On Gizzi's PennSound author page, you'll also find his 2007 appearance on Cross-Cultural Poetics, which showcases poems from The Outernationale, as well as his 2004 reading at the Kelly Writers House. There's also a 1999 appearance as part of the PhillyTalks series, and don't miss the Gizzi-curated Exact Change Yearbook #1, featuring recordings of poets including Barbara Guest, Alice Notley, Robert Creeley, John Ashbery, Jack Spicer, Bernadette Mayer and Ted Berrigan, among others.

Newly Segmented Charles Olson: Boston 1962

Posted 5/27/2008 (link)

Last week, we posted a newly-segmented version of Charles Olson's June 1962 reading in Boston — a recording which came to us from the reel-to-reel collection of Robert Creeley.

Running over an hour, this reading contains a number of Olson's best-known works, such as "In Cold Hell, In Thicket" and excerpts from "Maximus, to Gloucester" and "Maximus, from Dogtown," as well as poems such as "ABC," "Going Right Out of the Century," "The Librarian" and "So Sassafras." It's one of eight full readings you'll find on Olson's PennSound author page, including recordings from Beloit College, Gratwick's Highlands, Goddard College, the Vancouver Poetry Festival, the Poetry Center at San Francisco State University plus a brief 1952 recording from Black Mountain College. You can also hear Olson's 1962 Goddard College discussion of Herman Mellville's work, which runs nearly two hours.

We're glad to be able to further augment our present collection of Olson's work, and hope to be able to add more recordings in the future. Also, keep your eyes on PennSound Daily for upcoming announcements of more recordings from the Robert Creeley tape collection.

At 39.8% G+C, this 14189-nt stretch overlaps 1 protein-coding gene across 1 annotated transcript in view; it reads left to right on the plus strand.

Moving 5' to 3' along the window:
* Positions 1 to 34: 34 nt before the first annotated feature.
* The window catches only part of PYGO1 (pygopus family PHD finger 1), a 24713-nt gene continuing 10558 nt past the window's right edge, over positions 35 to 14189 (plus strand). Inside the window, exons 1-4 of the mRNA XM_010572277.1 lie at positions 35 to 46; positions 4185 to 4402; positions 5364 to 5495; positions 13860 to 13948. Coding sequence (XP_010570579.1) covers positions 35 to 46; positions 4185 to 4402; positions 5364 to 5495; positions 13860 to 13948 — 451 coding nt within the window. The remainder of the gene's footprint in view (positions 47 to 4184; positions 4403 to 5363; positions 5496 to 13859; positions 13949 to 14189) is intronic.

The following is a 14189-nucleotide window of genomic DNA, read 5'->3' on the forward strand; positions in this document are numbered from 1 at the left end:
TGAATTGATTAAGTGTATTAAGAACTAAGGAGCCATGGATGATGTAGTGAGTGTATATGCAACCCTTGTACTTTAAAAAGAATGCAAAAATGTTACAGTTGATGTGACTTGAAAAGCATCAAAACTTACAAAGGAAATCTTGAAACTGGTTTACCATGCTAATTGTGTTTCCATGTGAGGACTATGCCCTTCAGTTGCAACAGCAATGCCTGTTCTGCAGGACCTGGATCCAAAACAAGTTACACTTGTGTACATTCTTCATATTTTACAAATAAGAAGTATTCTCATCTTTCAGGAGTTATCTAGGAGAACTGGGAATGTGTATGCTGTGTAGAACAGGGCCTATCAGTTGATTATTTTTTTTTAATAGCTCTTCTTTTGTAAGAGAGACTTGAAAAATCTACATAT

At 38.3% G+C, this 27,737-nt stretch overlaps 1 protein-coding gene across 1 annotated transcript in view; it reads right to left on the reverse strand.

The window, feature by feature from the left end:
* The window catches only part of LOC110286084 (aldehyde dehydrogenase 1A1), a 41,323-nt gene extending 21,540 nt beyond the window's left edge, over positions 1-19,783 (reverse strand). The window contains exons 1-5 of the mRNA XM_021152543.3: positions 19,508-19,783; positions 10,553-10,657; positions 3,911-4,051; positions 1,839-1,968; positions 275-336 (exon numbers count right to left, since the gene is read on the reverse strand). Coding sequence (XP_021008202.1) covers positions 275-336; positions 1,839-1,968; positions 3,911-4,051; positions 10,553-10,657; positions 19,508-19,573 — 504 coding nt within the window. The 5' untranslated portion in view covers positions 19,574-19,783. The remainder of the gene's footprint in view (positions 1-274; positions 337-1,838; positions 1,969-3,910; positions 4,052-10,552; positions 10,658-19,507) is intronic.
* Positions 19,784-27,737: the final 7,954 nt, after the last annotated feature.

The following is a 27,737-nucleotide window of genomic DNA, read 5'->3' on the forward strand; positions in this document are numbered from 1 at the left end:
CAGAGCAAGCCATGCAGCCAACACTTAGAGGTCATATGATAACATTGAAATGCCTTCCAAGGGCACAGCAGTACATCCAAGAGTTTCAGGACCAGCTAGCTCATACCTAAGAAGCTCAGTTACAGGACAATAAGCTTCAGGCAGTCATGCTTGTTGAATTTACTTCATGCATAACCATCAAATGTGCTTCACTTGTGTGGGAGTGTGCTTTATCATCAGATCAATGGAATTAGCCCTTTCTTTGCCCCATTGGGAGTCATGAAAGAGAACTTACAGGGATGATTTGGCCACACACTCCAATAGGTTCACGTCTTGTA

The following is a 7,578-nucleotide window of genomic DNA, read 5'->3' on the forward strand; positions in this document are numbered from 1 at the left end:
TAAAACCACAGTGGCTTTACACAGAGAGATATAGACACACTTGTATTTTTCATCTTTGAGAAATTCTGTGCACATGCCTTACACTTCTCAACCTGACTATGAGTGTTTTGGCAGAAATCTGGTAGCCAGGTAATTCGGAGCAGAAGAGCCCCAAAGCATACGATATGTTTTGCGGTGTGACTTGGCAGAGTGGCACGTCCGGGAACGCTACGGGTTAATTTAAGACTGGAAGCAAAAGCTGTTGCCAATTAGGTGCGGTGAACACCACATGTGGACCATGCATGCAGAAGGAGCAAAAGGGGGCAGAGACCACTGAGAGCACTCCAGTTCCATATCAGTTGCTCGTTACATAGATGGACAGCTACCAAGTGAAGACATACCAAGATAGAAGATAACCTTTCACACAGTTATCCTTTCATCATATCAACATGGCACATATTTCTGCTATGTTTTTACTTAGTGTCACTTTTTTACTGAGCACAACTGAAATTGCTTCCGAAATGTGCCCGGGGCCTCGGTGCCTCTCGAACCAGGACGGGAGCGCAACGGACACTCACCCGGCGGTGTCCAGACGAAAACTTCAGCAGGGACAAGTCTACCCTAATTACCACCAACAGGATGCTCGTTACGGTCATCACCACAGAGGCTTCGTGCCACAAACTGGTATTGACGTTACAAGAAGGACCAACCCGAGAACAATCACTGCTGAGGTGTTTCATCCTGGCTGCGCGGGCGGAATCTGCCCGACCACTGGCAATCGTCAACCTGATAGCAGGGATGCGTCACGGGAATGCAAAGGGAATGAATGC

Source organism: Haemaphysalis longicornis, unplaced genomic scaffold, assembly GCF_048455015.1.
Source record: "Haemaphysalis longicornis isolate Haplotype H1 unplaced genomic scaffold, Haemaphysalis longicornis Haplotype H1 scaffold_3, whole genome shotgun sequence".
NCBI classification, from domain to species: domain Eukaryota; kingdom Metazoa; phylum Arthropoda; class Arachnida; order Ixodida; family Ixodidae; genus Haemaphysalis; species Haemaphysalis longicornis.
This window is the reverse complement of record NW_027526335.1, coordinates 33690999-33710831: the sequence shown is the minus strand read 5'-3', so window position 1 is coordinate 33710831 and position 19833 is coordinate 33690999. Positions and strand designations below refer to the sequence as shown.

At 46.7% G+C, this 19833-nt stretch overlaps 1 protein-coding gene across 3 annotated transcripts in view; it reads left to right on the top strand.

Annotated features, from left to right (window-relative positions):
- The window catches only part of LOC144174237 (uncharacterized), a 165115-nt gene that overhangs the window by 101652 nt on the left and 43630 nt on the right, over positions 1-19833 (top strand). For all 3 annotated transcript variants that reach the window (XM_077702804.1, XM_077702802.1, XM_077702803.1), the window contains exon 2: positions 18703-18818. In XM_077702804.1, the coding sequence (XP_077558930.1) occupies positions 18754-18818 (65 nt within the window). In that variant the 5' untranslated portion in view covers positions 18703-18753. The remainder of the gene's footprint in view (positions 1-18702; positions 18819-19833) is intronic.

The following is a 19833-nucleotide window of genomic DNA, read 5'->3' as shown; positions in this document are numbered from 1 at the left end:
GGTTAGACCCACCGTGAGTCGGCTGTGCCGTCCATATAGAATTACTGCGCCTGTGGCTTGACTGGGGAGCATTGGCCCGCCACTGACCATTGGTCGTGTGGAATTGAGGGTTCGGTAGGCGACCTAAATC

A New Author Page for Rachel Zolf

Posted 5/29/2008 (link)

We recently created a new PennSound author page for Canadian poet and editor, Rachel Zolf, showcasing a number of recent readings.

The first, recorded just over a month ago at the Friends Meeting House in Toronto, ON, features a new piece entitled "Shoot and Weep," as well as a Q&A session with her co-reader, M. NourbeSe Philip, and the evening's host, Kate Eichhorn. You'll also find four readings featuring selections from Zolf's most recent collection, 2007's Human Resources (Coach House Books). Spanning the last two years, these recordings come from Montreal's Atwater Library, the Kootenay School of Writing, Toronto's Test Reading Series and the Buffalo Small Press Reading Series. Finally, there's a 2007 appearance alongside Amiri Baraka on Cross-Cultural Poetics, during which she reads from Human Resources, and discusses, with host Leonard Schwartz, "what happens to language when words are wasted, as in the commodity culture that encircles us." Click on the title above to start listening.

Bob Perelman: Newly Segmented 2007 Segue Reading

Posted 5/30/2008 (link)

Recorded March 24, 2007, this Segue Series Reading at the Bowery Poetry Club showcases work from Bob Perelman's most recent collections, IFLIFE (2006) and Playing Bodies (2003) (the latter a collaboration with his wife, the painter Francie Shaw), including "Here Here," "Only One of Us is Henry James," "Liquid Assets, "Epic Proportions" and "Poetic Sex. Originally available only as a complete recording, it's now been broken down into individual poems, and is one of several recent readings available on Perelman's PennSound author page, such as the IFLIFE launch party from January 2007, another Bowery Poetry Club reading from a year earlier, and a November 2006 reading at UC Berkeley. Of course, you'll find more than a dozen additional recordings as well — both poetry and criticism, including Perelman's perspectives on George Oppen and Louis Zukofsky.

Bob Perelman is an important part of UPenn's writing community, and we're glad to able to present a generous selection of his work. Click on the title above to begin listening